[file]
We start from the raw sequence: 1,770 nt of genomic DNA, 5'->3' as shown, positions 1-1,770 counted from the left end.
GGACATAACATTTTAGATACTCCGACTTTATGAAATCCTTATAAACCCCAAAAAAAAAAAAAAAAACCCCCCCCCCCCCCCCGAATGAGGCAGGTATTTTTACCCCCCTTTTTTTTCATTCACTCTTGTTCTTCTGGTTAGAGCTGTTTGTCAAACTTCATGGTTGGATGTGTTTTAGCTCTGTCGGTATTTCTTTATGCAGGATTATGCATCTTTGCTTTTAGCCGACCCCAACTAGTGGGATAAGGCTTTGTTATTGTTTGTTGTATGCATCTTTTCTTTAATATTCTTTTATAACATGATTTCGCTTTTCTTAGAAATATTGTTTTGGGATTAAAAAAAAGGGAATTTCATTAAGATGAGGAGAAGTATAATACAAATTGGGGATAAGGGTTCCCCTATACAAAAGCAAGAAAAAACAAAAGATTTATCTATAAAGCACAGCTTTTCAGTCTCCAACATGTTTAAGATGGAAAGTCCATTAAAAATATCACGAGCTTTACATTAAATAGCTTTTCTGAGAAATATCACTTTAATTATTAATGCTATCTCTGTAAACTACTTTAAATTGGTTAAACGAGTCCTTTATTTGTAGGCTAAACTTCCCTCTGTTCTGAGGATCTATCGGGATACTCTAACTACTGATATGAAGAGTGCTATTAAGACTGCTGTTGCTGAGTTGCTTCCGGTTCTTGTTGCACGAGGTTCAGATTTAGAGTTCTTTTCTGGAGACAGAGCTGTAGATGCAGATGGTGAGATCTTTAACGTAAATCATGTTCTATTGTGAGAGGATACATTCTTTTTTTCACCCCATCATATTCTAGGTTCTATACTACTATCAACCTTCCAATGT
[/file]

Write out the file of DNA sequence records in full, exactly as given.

We start from the raw sequence: 1,770 nt of genomic DNA, 5'->3' as shown, positions 1-1,770 counted from the left end.
GGACATAACATTTTAGATACTCCGACTTTATGAAATCCTTATAAACCCCAAAAAAAAAAAAAAAAACCCCCCCCCCCCCCCCGAATGAGGCAGGTATTTTTACCCCCCTTTTTTTTCATTCACTCTTGTTCTTCTGGTTAGAGCTGTTTGTCAAACTTCATGGTTGGATGTGTTTTAGCTCTGTCGGTATTTCTTTATGCAGGATTATGCATCTTTGCTTTTAGCCGACCCCAACTAGTGGGATAAGGCTTTGTTATTGTTTGTTGTATGCATCTTTTCTTTAATATTCTTTTATAACATGATTTCGCTTTTCTTAGAAATATTGTTTTGGGATTAAAAAAAAGGGAATTTCATTAAGATGAGGAGAAGTATAATACAAATTGGGGATAAGGGTTCCCCTATACAAAAGCAAGAAAAAACAAAAGATTTATCTATAAAGCACAGCTTTTCAGTCTCCAACATGTTTAAGATGGAAAGTCCATTAAAAATATCACGAGCTTTACATTAAATAGCTTTTCTGAGAAATATCACTTTAATTATTAATGCTATCTCTGTAAACTACTTTAAATTGGTTAAACGAGTCCTTTATTTGTAGGCTAAACTTCCCTCTGTTCTGAGGATCTATCGGGATACTCTAACTACTGATATGAAGAGTGCTATTAAGACTGCTGTTGCTGAGTTGCTTCCGGTTCTTGTTGCACGAGGTTCAGATTTAGAGTTCTTTTCTGGAGACAGAGCTGTAGATGCAGATGGTGAGATCTTTAACGTAAATCATGTTCTATTGTGAGAGGATACATTCTTTTTTTCACCCCATCATATTCTAGGTTCTATACTACTATCAACCTTCCAATGT